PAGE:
Forty people have banned themselves from pokie machine venues in the Bay by agreeing to put their photo in a folder of problem gamblers held by bars and clubs.
The scheme was introduced 18 months ago and most pokie machine venues in the Western Bay are participating.
Problem gamblers can exclude themselves for up to two years although the Salvation Army recommended a shorter time because of the way people were outing themselves to bar managers and staff.
The idea was initiated by Paul Jones, from the First Sovereign Trust.
Salvation Army Oasis Centre public health worker Jeanette Arnold said the programme was running well after some initial teething problems. Latest gambling figures reveal the lure of playing the pokies is a lot stronger in Tauranga than the rest of the Western Bay of Plenty.
More than four out of every five dollars gambled in Bay pokie machines happens in Tauranga where profits totalled $28.14 million during the past 12 months. This compared with the Western Bay's rural townships where the machines turned a profit of nearly $6 million.
It meant that $34.13 million was retained by the region's 754 pokie machines which were programmed to pay out an average of 85 per cent to gamblers.
An analysis of gaming machine profits showed that nearly 83 per cent of the region's pokie profits were generated in Tauranga, though it had 72 per cent of the population.
Tauranga Central's 357 gaming machines lifted it into third place in New Zealand for gaming machine profits outside of casinos, despite a year-on-year comparison which showed that profits fell by about $860,000.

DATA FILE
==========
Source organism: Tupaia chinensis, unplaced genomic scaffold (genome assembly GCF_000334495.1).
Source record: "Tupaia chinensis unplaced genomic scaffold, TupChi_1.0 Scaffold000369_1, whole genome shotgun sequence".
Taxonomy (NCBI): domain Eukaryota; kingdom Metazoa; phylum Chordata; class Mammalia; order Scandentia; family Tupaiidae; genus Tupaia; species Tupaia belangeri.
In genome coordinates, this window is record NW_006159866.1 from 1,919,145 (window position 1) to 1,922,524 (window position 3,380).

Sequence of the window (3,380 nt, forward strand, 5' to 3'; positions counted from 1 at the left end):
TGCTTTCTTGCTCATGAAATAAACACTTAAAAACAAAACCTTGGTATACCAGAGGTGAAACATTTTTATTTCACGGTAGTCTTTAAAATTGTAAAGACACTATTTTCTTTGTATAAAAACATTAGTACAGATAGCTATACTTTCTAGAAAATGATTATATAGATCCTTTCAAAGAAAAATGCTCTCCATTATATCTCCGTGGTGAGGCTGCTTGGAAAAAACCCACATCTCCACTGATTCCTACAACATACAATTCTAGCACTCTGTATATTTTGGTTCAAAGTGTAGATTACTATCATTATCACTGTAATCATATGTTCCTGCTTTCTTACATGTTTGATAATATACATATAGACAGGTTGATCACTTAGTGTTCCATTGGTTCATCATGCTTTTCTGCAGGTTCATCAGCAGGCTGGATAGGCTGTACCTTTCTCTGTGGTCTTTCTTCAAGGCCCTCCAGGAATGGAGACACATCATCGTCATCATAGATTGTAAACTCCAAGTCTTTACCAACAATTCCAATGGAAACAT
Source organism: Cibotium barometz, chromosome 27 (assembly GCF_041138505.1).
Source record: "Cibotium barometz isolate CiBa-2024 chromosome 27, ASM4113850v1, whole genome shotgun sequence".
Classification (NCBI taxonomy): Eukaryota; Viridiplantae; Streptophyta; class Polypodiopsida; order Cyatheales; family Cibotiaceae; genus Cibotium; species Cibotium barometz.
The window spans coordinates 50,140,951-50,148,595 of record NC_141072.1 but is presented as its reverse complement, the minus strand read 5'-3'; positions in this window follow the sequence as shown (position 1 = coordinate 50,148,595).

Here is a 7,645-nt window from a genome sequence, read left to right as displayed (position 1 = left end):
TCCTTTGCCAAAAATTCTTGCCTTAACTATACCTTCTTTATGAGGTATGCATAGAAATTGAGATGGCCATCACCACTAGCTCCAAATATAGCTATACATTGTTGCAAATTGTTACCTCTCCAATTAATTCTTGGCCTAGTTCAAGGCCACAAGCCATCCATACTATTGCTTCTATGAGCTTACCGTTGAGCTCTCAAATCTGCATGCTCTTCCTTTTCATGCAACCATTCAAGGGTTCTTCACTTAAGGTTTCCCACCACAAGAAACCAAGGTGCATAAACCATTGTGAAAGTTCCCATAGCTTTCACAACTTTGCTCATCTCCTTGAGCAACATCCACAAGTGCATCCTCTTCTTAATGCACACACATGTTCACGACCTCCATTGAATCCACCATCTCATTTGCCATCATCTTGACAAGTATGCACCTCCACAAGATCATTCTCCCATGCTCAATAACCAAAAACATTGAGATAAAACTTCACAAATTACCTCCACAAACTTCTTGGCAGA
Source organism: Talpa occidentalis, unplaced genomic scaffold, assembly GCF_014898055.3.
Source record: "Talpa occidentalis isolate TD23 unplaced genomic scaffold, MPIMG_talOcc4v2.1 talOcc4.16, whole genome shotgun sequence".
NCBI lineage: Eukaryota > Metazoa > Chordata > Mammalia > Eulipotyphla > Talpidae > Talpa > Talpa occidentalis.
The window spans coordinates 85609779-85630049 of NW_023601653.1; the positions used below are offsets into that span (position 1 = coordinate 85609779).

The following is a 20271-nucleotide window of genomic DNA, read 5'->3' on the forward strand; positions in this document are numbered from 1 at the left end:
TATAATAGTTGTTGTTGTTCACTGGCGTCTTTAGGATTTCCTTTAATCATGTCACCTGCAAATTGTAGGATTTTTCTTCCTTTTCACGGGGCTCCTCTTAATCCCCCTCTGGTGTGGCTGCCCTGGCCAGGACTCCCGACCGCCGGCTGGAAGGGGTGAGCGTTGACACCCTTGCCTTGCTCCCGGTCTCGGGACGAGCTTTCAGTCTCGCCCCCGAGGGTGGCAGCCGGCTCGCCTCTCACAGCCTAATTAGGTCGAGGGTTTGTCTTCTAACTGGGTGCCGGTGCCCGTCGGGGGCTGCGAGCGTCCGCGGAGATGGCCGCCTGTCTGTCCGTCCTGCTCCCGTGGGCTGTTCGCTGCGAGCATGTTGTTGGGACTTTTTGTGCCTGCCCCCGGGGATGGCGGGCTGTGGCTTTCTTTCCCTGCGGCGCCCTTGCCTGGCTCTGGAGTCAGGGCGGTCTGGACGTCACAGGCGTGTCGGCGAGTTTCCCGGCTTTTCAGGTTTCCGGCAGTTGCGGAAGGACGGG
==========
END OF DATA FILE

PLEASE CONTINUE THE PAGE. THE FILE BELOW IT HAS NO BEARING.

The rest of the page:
The biggest earner came from Ashhurst and Palmerston North Central's 428 machines, followed by Rotorua Central, which had 69 fewer pokies than Tauranga but more money gambled.
The Western Bay's heaviest pokie gamblers live in Greerton and Papamoa where 66 machines generated an average profit of nearly $61,000 each. This was $9000 more than each of Mount Maunganui's 140 machines and $14,000 more than in Tauranga Central. Omokoroa, Pukehina, Te Puna and Waihi Beach fed the least money into pokies, with profits of only $25,300 per machine. Katikati was next on $28,000 per machine, with Te Puke showing the greatest inclination to gamble from the Western Bay's rural towns at $38,000 of profits per machine. Ms Arnold said the drop in pokie profits was not matched by fewer problem gamblers seeking help. She suspected the drop in the overall spend was caused by well-off gamblers "clipping their wings a bit" in tighter economic times. Ms Arnold had noticed more older people were developing pokie machine habits. It could start with a group having a bit of fun, and grow into a problem.
"People should take care that as they grow older they do not accidentally become too friendly with the pokies," she said.
Bars had target markets and older people were made to feel comfortable in well-established environments.